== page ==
done without my needing to remind them of what to do. It becomes a habit and they routinely go through the

motions in the correct way. This is also true for completing assignments and for building stamina for reading.

The goal is that hopefully once these children leave my classroom they will be able to continue these good

habits and lead a productive life. Something so small as to push in your chair builds respect for your

environment and for your neighbor. These qualities are essential to our fundamental way of life.

Another of Aristotle’s guiding principals that is relevant to contemporary education is his value of studying the

sciences. There was a big shift in the way educators teach science and the importance of reading informative

nonfiction text. It is important to engage the learner in scientific inquiry and allow them to make observations

and conclusions in a hands-on environment. In my own classroom I use science kits and note booking in

order to give the students an experience where they are able to make observations, ask questions, do

experiments and come up with rationales about the world around them. Aristotle believed that we gain

knowledge by understanding the word in which we live.

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The Golden Mean Aristotle’s philosophy is that in order

to be happy one must strive to live a

life of balance. He states in,

Nicomachean Ethics (as cited in

Johnson & Reed, 2012) “Now it is a

mean between two vices, that which

depends on excess and that which

depends on defect.” This makes me

think about balancing my family with

my career and how it is important to

give equal time to both in order to

lead a healthy, happy life.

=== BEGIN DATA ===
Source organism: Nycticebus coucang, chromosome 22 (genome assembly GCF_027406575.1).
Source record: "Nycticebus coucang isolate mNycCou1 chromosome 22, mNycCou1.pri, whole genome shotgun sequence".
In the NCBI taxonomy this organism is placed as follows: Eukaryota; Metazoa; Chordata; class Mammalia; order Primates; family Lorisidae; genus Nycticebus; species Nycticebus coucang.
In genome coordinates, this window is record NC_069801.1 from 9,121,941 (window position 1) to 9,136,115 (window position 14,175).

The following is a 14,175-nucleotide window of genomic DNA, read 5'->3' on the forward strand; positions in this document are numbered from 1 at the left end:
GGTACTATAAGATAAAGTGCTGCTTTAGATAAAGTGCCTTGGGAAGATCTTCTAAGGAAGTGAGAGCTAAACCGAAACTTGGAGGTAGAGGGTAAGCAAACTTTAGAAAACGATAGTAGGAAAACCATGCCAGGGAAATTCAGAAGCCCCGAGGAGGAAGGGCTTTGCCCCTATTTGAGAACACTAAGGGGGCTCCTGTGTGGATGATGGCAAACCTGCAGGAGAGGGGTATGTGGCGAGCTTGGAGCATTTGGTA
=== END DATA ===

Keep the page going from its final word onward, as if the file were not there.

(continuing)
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Philosophical Summaries:

Socrates, Plato, and Aristotle

An educated person is

one who understands

that he or she does not

know what they do not

know, and that they

have limitations in their


Preferred dialogue

method as teaching


His goal for education is to

guide the gifted few to

truth and to socialize

His philosopher king idea

results in educational and

political authoritarianism.

Believed that a

person must be

educated in the world

around him in order to

develop good habits,

which would build

moral virtue, and that

one must actively

seek out knowledge

to build intellectual


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4thcoming. (2011). 10 Great Quotes from Plato. Retrieved from https://www.youtube.com/watch?v=rfkln9UHZUY

4thcoming. (2011). 10 Great Socrates Quotes in Less than a minute. Retrieved from


Johnson, T. W. & Reed, R. F. (2012). Philosophical Documents in Education (4th ed.). Upper Saddle River, NJ: Pearson Education,


New Foundations. (2011). The Educational Theory of Socrates. Retrieved from


Ornstein, A. C. & Hunkins, F. P. (2013). Curriculum: Foundations, principles, and issues (6th ed.). Upper Saddle River, NJ:

Pearson Education, Inc.

Philokid (2012). Free Will: How Should You Act When You Don’t Know if it Exists?. Retrieved from


Quesnel, D. (2013). Coach DQ: Career Coaching for Top Performers. Retrieved from http://coachdq.com/tag/work-life-balance/

Upbeatden (2010). Aristotle Quotes to Live Life By. Retrieved from https://www.youtube.com/watch?v=ODZnjTdEae8